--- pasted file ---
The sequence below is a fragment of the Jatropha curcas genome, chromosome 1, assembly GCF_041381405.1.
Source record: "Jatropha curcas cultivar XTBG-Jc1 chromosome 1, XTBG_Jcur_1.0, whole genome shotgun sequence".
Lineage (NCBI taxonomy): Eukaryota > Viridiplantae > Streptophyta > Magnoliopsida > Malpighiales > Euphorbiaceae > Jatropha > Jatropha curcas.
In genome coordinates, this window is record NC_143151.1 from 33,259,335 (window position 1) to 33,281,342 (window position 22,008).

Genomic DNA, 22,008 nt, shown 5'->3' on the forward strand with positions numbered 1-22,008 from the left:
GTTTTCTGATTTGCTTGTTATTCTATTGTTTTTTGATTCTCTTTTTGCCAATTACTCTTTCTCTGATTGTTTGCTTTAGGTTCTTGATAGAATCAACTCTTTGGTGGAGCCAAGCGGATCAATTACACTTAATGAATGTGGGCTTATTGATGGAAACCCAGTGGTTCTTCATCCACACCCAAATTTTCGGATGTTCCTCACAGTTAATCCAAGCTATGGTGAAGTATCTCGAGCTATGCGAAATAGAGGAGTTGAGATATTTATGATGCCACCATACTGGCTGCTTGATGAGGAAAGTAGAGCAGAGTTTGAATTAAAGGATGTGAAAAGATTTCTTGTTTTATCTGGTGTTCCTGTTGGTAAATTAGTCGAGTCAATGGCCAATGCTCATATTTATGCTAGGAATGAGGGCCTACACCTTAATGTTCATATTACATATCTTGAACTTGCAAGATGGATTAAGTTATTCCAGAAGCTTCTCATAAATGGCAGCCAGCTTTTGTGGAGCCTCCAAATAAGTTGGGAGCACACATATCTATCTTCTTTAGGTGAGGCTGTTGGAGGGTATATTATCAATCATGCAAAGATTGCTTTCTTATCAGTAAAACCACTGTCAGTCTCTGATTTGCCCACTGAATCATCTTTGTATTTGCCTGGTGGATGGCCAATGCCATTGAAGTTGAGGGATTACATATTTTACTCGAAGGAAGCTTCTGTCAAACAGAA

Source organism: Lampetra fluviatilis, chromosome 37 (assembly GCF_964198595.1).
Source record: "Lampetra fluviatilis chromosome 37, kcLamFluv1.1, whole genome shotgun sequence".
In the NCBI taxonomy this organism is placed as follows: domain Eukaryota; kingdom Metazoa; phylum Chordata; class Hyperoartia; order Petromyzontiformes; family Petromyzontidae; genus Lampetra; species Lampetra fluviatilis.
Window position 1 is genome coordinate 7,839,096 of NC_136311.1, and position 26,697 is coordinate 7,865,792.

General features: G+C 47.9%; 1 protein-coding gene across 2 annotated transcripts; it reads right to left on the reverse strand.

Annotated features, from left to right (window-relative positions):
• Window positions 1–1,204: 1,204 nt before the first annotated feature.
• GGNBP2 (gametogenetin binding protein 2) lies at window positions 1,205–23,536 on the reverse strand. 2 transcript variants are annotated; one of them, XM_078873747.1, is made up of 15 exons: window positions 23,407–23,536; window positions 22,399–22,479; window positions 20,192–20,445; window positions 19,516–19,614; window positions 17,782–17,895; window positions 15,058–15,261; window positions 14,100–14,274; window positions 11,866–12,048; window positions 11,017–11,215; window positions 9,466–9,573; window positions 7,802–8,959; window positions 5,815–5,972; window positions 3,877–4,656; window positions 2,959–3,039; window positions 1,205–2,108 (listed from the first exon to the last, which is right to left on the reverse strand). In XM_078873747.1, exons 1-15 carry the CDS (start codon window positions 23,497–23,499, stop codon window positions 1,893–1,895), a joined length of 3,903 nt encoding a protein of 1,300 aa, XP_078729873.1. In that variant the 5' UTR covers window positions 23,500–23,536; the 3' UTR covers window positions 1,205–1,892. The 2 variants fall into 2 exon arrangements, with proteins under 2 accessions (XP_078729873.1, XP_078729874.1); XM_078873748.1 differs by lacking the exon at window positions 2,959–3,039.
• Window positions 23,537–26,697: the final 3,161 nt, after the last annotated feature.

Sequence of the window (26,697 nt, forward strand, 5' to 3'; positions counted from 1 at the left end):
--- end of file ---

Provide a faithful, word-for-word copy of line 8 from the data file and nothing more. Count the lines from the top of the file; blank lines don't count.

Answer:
Source record: "Lampetra fluviatilis chromosome 37, kcLamFluv1.1, whole genome shotgun sequence".